, humility and such, is very nice, but one should also find ways to practice all this!" says Rinpoche.
Between 1998 & 2001, following the request of Kyabje Zopa Rinpoche, Spiritual Director of the Foundation for the Preservation of the Mahayana
Tradition (FPMT), Shenphen Rinpoche was the director of a retreat Centre in Greece. Then, Rinpoche went to Spain, to open a small Dharma
Center, and remained there till 2002.
Since the year 2000, Rinpoche teaches regularly in several other countries, for example Austria, Hungary, Russia, Spain, Romania, Switzerland, France, Tibet, and India, ...
In September 2002, Lama Shenpen Rinpoche arrived in Slovenia. The "Tibetan Buddhist Congregation - Dharmaling" was registered with the Government in 2003, with Rinpoche as its Abbot. In May 2008, following the advises of a melong-reading-Rinpoche, Shenphen Rinpoche left his ordination and accepted to continue His work as lay Lama.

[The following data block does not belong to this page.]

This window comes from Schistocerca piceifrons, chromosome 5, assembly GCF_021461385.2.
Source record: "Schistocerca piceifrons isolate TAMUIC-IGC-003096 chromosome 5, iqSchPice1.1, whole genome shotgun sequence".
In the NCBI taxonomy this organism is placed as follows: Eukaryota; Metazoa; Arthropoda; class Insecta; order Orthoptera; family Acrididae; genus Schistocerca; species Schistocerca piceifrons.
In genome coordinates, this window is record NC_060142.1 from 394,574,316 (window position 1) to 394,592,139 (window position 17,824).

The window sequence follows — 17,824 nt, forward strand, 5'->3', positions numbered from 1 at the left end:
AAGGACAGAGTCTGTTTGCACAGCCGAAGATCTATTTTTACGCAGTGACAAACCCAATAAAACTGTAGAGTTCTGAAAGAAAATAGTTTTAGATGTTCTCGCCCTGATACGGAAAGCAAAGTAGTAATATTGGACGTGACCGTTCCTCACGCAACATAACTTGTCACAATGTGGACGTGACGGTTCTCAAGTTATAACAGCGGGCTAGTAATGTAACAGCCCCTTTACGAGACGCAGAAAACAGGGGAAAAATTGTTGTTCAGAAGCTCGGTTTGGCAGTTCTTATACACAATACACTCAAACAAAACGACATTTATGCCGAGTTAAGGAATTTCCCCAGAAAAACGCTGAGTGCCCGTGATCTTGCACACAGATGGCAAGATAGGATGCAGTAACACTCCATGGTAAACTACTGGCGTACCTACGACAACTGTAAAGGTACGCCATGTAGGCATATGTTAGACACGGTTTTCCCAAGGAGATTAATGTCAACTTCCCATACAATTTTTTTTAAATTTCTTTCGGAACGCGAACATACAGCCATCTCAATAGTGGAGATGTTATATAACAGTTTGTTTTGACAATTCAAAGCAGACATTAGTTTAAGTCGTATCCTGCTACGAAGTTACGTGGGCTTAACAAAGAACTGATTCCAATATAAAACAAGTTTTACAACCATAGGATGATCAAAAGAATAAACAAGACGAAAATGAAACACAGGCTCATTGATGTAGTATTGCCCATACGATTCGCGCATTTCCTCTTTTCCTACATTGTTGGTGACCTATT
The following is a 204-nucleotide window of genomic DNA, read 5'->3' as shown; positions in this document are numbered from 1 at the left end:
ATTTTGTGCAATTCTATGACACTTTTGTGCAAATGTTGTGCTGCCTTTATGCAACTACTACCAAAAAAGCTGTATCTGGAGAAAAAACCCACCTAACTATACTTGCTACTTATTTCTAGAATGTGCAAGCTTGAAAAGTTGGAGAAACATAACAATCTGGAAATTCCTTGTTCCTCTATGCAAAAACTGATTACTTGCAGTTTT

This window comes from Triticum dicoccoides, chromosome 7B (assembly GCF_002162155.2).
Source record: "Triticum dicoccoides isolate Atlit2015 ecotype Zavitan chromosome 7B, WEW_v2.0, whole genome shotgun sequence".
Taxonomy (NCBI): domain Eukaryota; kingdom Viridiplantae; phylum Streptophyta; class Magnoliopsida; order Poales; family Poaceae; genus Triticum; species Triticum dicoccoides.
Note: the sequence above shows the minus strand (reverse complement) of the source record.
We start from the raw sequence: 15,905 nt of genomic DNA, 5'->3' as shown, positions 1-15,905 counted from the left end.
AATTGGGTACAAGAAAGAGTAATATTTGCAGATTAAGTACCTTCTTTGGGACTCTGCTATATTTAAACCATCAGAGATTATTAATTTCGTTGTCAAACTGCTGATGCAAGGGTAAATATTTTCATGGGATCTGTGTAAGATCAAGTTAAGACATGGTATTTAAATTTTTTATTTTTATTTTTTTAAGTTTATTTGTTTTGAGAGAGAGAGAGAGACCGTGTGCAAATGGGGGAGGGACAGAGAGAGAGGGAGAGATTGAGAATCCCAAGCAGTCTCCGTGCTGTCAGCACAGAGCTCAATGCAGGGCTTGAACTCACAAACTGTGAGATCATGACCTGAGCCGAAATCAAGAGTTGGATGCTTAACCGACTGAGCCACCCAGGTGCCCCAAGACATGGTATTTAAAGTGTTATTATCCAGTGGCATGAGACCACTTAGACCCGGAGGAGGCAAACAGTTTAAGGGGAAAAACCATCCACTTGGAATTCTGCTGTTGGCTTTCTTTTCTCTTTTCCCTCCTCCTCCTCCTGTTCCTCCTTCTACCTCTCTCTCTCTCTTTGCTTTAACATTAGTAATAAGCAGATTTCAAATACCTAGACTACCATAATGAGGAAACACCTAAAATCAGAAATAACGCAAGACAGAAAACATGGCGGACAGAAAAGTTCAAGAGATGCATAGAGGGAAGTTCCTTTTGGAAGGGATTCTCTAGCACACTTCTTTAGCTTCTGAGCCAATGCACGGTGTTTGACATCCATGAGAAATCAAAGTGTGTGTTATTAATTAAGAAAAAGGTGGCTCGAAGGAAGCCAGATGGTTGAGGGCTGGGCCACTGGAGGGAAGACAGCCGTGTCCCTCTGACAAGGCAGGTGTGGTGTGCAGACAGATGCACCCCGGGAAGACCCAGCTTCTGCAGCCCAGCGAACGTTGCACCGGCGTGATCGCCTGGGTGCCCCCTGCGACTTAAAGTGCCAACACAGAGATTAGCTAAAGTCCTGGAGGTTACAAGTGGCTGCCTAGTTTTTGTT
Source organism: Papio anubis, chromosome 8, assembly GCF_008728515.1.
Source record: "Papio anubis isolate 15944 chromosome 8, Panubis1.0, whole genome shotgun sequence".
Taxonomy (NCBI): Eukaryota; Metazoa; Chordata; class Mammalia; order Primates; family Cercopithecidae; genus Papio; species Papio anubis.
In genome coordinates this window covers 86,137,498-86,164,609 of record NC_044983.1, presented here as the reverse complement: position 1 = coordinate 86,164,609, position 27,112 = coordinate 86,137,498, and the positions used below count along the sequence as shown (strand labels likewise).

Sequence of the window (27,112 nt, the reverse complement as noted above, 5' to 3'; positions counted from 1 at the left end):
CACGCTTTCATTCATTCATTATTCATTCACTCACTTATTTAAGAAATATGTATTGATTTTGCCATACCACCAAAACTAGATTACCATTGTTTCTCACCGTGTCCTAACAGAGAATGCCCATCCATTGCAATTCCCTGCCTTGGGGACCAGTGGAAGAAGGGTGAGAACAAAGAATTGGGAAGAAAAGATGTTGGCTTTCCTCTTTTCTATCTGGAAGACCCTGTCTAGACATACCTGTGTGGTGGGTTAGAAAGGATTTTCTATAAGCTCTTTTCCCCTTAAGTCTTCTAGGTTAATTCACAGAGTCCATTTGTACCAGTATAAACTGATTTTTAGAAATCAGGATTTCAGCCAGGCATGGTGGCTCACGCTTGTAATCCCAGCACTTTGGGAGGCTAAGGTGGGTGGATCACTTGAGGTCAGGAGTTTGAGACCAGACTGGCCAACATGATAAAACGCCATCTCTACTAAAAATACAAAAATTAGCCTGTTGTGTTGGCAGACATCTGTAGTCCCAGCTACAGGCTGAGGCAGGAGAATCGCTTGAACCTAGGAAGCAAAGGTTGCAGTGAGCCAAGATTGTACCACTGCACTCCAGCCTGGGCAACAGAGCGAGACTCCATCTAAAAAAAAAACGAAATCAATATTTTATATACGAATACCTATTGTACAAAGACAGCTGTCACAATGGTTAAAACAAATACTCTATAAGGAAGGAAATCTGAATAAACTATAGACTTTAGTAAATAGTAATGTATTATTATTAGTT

Being also a renowned healer, Rinpoche is receiving people for this purpose and also private appointments all along the week.
In January 2007, the main Center in Slovenia has been opened (which is also the only consecrated Buddhist Temple in the country).
In July 2008, Dharmaling has signed a special agreement with the State of Slovenia, and became the sixth religious community to do so in the country after the Christian Churches and the main Muslim Community.
An accomplished Teacher and practitioner, Shenpen Rinpoche is showing the Path of integration for the Buddhist practice and the daily life:
"The goal of Buddha
's Teachings is not any kind of selfish satisfaction but a state of mind we call 'Awakening'. This goal is achieved only if one has a heart Compassionate enough and a Wisdom sharp enough. We are sleeping in our material world, relying on our senses as if what they are telling us is an unchallengeable Truth. We have a ‘monkey-mind’, always jumping from one thought to another, which prevents us from correctly perceiving our reality. We need to understand how our mind works, and how to drive it correctly."